- The engine will sound loud.
When motor oil is used beyond the recommended period, it thinning and turns into sludge, and reduces the strength of the lubrication film on moving parts. Once this happens, the friction on the metal parts of your engine will increase and eventually increase the metal parts wearing and heating. This overheating can damage the engine’s rubber and plastic parts.
Furthermore, motor oils come with various additive chemicals to improve the base oil performance, improve the lubricant operating temperature range, and extend lifespan. Some additives are anti-wear agents, corrosion and rust inhibitors, detergents that neutralize varnish, dispersants, friction modifiers, viscosity modifiers, anti-foaming agents, antioxidants agents, and much more.
When using engine oil for a long time without changing the oil, these additives’ effectiveness reduces and can damage your engine parts and sealers, increasing corrosion and reducing overall fuel economy (gas mileage).
Going a long way without a motor oil change would cost you more than the motor oil change cost. Most cars have a light indicator on their dashboards that alert when an oil change is needed, and the light will typically go on for around 7,500 miles.
Before you change motor oil, check the owner’s manual, which contains all the accurate details about car maintenance.
The oil used for too long or gone through dirtier driving conditions needs to be changed more frequently. Motor oil changes are also critical for keeping the car’s engine clean to run efficiently and reduce metal parts wear.
What causes engine oil deterioration?
Lubricant protects your engine until it reaches its lifespan or becomes degraded. Over time, oil deteriorates because of contamination, oxidation, additives depletion, and thermal breakdown. When the motor oil thickens, it does not protect your engine’s moving parts enough, and it will speed up engine part wearing and increase heat, forming corrosion and damaging other rubber or plastic parts and oil filters. As the additives degrade, they reduce the oil’s anti-acid molecules, leading to rust and corrosion.
How Many Months Can You Go Without An Oil Change?
If you go for more than 12 months without an oil change, you run the risk of seizing your engine. Because if there is enough quality lubrication, the engine will damage. Most cars have a 12-month or 7,500-mile recommendation, and generally, synthetic oil can be used for 12 months.
Oil change intervals for older cars.
Used car’s motor oil change period is between 7,500 – 10,000 miles (12,000 – 16000 km) or once a year which comes first. The manufacturer of your vehicle determines the intervals between oil changes. Full synthetic motor oil can go 10,000 or even 15,000 miles without issues. These milages are different driving conditions and car ages.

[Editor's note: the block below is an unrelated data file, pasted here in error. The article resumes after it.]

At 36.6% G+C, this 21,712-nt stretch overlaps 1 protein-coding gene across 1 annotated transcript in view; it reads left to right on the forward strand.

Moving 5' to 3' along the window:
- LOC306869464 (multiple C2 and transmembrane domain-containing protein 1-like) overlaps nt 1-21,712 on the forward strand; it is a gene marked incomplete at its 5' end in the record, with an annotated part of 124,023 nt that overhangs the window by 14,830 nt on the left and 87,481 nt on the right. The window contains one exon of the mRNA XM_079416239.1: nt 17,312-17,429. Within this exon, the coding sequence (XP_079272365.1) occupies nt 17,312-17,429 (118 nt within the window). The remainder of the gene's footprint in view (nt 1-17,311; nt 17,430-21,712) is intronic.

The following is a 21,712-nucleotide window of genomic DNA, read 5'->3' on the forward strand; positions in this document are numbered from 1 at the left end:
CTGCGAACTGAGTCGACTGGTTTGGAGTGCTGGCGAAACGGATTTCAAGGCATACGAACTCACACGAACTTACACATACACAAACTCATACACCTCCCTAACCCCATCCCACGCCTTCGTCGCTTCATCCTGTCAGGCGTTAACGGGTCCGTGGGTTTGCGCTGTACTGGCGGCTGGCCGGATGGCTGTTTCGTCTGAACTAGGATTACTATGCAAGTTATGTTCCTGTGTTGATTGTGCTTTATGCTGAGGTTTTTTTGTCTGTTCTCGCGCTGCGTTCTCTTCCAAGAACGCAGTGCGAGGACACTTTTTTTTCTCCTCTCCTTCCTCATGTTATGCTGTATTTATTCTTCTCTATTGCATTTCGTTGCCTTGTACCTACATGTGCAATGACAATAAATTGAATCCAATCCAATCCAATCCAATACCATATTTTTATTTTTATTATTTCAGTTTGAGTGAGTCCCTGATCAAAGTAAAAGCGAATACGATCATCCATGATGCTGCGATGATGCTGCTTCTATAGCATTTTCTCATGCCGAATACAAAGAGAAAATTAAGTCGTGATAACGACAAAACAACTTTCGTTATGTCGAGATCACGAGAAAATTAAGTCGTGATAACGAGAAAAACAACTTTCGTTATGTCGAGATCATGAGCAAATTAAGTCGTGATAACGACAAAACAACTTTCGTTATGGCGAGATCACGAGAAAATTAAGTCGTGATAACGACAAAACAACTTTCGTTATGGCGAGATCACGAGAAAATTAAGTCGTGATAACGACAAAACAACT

What are the signs of deteriorated oil?
Deteriorated motor oil symptoms are oil turning thicker and darker. Most of the fresh oils are transparent and light brown. In hot climates, oil flows easily, but deteriorated oil flows very slowly. Most decayed oils are similar to black oil, and highly aged oils are less likely to flow out.
How long does oil last in a car not driven?
Cars not driven for long periods do not need an oil change once a year. A car parked in a garage in a warm climate can last about 2-3 years without changing the oil. Here you must use high-quality oil. Motor oil manufacturers recommend storing unopened motor oil for up to 5 years on shelves, including mineral-based and synthetic lubricants. (source).
How long you can go without changing your oil depends entirely on the driving you do. Motor oil breaks down over time due to excessive heat, pressure, and engine parts grinding against each other (friction) in the combustion engine. When the oil is contaminated, its thickness is reduced, and adequate protection is not provided.
The recommended motor oil change interval is usually every 7,500 miles (15,000 KM) or once a year for cars, trucks, and SUVs. When using full synthetic motor oil, it employs 10,000 milages. For heavy-duty engine vehicles like commercial vehicles, mining, and agriculture vehicles, motor oil change periods are typically 13,000-16,000 miles (20,000km to 25,000km) or once a year, whichever comes first.
We do not recommend mixing different brands of motor oil, as it reduces the thickness of the oil and causes the oil to get dirty quickly.
Always use only the engine manufacturer’s recommended motor oil API service category and the SAE motor oil grade when changing motor oil.